CS 289A: Machine Learning
20% of final grade.
The project should be done in teams of 2–3 students.
Please find a partner.
Please discuss your ideas with one of the Project Teaching Assistants
before submitting your initial proposal.
Sign up your group for a twenty-minute meeting slot with one of them on
Dates are available from April 4 to April 10.
You don't need to have formed your team yet at the time of your appointment.
The Project TAs, and their areas of expertise, are:
deep learning and large-scale generative models for
synthesizing and manipulating visual content.
natural language processing and ethical AI.
security and safety aspects of machine learning, especially
robustness against adversarial examples
(in neural networks and nearest neighbor methods).
- Initial proposal, due Monday, April 10
- Project video (maximum 3 minutes), due Monday, May 8,
50% of score
- Final report (maximum 8 pages), due Tuesday, May 9,
50% of score
The project theme may be anything related to machine learning techniques
discussed in class, including
- critically revisiting a published paper (including reproducing
the experiments, generating new graphs and visual representations, and
discussing the results);
- writing a literature review in a specific domain
(e.g., adversarial examples, transfer learning, active learning,
meta-learning) and making a critical comparison
(ideally on a standard benchmark dataset);
- conducting original theoretical research (e.g., attack one of the COLT
- conducting original practical research by applying
machine learning methods to a public or private dataset
(see project ideas below).
You are encouraged to design a project that
is related to your research outside this course;
we really hope that the project will help you make progress in
your primary research duties.
However, please be honorable and don't suggest a project that
you've already fully completed as part of your research.
The initial proposal is primarily a proposal, and need not be long.
Write a few paragraphs describing what you have decided to do.
You may have any number of figures and references.
- Include background information: What is the application domain or
field of research? Why is the problem important?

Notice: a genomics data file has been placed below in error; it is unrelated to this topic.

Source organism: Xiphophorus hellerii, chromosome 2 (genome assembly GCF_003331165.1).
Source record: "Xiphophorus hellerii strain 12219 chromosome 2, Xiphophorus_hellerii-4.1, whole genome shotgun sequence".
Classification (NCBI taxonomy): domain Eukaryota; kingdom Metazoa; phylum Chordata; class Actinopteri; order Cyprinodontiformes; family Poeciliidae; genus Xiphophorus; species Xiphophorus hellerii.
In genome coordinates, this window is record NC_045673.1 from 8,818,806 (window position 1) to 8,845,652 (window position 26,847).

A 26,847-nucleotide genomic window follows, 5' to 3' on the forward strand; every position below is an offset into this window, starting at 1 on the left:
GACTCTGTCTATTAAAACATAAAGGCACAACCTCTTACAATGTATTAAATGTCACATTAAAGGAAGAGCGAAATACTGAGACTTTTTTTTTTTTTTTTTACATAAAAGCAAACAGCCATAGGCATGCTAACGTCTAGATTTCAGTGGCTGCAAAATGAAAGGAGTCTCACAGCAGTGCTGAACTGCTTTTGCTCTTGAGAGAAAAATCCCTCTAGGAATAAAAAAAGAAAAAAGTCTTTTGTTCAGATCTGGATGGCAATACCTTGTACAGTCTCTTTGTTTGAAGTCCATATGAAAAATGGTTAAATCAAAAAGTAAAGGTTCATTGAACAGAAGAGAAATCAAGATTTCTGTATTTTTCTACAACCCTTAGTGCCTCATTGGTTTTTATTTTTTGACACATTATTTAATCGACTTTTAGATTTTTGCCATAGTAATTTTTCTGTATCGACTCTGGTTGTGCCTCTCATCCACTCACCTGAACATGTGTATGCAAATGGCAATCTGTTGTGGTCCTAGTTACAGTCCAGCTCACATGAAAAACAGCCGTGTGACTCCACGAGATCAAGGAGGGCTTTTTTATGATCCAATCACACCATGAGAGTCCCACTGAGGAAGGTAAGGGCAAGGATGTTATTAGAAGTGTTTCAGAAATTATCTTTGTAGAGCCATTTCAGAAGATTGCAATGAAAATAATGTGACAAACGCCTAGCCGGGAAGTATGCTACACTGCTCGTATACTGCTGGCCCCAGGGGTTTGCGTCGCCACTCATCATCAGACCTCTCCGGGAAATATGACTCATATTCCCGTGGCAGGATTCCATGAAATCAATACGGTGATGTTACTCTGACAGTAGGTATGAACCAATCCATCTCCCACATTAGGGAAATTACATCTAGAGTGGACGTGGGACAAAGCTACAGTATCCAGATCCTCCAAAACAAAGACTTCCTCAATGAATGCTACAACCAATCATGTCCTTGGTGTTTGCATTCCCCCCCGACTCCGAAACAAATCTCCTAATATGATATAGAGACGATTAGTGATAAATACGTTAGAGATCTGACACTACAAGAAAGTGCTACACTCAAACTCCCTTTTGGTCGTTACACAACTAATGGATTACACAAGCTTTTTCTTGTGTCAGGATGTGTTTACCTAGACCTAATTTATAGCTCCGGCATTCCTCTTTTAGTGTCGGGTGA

What specific questions will you try to answer?
- Talk about what data sources you plan to use, including
the number(s) of samples and number(s) of features.
If it's visual data, include an illustration if possible.
- Explain what methods you are planning to use and why.
- If you have done preliminary work, explain what you have already done
(e.g., downloaded and played with data, tried k-nearest neighbors,
did a mock-up of the user interface, etc.).
- What will be the core of the work for your project?
(That is, how do you expect to spend most of your time?)
Do you expect to be judged primarily on your writing, your programming,
your exhaustive exploration of methods and data, something else, or
some combination thereof?
(You are welcome to use any and all libraries and codes written by
others, but you should be clear on what your substantial new
contribution will be.)
- The initial proposal is not graded. Its purpose is to make sure
you start early and we give you feedback on your idea.
- Please submit the initial proposal through Gradescope.
- The video should be clear and understandable, describing everything
you think is important about your project
(motivation, description, techniques, results, etc.).
- The video needs to be self-contained: any CS 289A student should
be able to understand what you did (at least at a high level)
without consulting any other materials.
- You can make the video as simple as slides with a voice overlay, or
as fancy as you want.
- As long as it is clear and understandable, you will not be graded on
the fanciness of the video. Content is what will matter.
(Fanciness might be fun, though.)
- You must upload the video on YouTube and provide us with the link.
You may choose to keep the video private (i.e., only those with
the link can view it), in which case only the instructors will view it.
You can make the video public if you want to.
The video can be at most 3 minutes long.
This is a very strict requirement;
a video of length 3 minutes and 1 second does not count.
The length is counted as whatever YouTube says it is.
In case you are worried about how you will fit an entire class project
into three minutes, take a look at
videos, which fit an entire Ph.D. thesis into three minutes.
- We encourage you to use a template from
your favorite machine learning conference (e.g.,
- There is no minimum length requirement. The maximum length is 8 pages.
- The submission must be made through Gradescope.
Any one person from the group can submit the proposal.
Please include the full names, student IDs, and email addresses for
all the members of the group.
- Also, for inspiration, here are some of
the final projects from
a Neural Networks class at Stanford.
The video and the final report will be graded with 5 criteria.
- Relevance: should be related to machine learning techniques.
- Usefulness: should answer good questions or
solve problems worth solving.
(The questions should be clearly stated in the proposal.)
- Soundness: choose data sets with enough examples to get
statistically significant results;
conduct sound numerical experiments
(split the data into training/validation/test sets);
make comparative result tables using validation or cross-validation;
use the test set only for final assessment;
include error bars if appropriate;
add graphs and other good means of visualization